Birdsong Apps Pose Threat to Breeding
Bird watching as a hobby has been traced back to the late-18th century as portrayed in the works of English naturalists and ornithologists Gilbert White, Thomas Bewick and George Montagu. During the Victorian Era, the study of birds became fashionable, but not necessarily in their natural habitats, as collectors obtained specimens of eggs and preserved dead birds sourced from around the world. In the late 19th century the Audubon Society in the United States and the Royal Society for the Protection of Birds in Britain were founded to protect birds from these collectors and from the increasingly popular feather trade. In 1901 a book published by British ornithologist and writer Edmund Selous, entitled simply Bird Watching, is thought to have been the origin of the term describing the practice of observing birds in their natural habitat – a pastime which requires plenty of patience.
In today’s society which is increasing becoming accustomed to instant gratification, patience may sometimes be seen as a hindrance rather than a virtue, and this may be the case among birding enthusiasts who are using mobile phone apps to mimic birdsong in an effort to attract birds. Wardens on England’s Brownsea Island have recently reported instances where visitors have used these mobile apps to mimic the unique call of the Nightjar, apparently so they could get a clearer photograph. What these visitors may not realize is that they are breaking a law (the Wildlife and Countryside Act of 1981) which was put into place to protect nesting birds from being intentionally disturbed. Designated as a Special Protection Area (SPA), Brownsea Island is home to a host of bird species, including the Nightjar which, thanks to conservation efforts, has experienced an increase in numbers in recent years.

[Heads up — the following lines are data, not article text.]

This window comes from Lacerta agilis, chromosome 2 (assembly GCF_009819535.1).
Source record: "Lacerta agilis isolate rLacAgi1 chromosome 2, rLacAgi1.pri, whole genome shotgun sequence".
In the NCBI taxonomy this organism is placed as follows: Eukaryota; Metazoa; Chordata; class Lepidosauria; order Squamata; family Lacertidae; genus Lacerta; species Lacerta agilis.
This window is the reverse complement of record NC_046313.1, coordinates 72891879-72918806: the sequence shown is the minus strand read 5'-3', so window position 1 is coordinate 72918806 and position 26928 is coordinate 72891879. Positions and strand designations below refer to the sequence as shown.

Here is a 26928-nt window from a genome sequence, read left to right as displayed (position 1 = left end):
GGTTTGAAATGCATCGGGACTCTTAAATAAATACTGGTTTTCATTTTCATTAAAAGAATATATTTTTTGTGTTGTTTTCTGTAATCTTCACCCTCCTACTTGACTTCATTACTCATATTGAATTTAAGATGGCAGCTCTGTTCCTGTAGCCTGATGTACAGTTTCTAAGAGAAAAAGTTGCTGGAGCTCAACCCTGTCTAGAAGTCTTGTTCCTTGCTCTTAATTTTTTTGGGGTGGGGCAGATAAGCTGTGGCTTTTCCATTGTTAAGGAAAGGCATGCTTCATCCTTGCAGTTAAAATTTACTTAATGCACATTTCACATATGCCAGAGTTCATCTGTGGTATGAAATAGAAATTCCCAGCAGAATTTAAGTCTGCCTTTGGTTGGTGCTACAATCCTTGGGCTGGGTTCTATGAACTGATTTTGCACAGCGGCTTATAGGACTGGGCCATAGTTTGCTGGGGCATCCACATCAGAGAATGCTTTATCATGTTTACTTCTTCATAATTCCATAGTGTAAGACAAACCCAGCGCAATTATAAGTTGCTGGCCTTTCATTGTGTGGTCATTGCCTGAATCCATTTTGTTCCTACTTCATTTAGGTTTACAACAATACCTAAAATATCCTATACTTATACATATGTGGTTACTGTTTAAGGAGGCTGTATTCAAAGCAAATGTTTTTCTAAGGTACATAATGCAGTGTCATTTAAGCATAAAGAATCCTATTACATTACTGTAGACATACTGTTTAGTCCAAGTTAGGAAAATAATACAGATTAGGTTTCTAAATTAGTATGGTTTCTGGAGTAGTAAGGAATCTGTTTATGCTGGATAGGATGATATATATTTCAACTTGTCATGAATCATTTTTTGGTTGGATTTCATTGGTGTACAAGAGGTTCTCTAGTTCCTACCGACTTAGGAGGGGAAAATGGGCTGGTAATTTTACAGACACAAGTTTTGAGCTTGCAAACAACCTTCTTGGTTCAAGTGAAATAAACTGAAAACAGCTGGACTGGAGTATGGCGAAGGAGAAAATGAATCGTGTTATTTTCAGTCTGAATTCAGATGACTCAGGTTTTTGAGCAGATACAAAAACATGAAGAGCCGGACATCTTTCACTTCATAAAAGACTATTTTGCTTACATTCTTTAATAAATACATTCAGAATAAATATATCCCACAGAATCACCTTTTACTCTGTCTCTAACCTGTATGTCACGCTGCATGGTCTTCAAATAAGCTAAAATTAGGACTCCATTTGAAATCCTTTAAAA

When a recorded birdsong is played repeatedly it is likely to divert the bird from essential duties, such as feeding its young. It may also prompt a bird to interrupt the mating process to chase off what it perceives to be a rival in order to protect its territory.
Giving birders the benefit of the doubt that they may be unaware of the negative impact their birdsong apps are having, the Dorset Wildlife Trust is launching an online campaign to warn people of the harm they may inadvertently be causing. To reinforce the message, signs will be erected on each of the 42 reserves overseen by the Trust requesting that birdsong apps not be used in the reserves.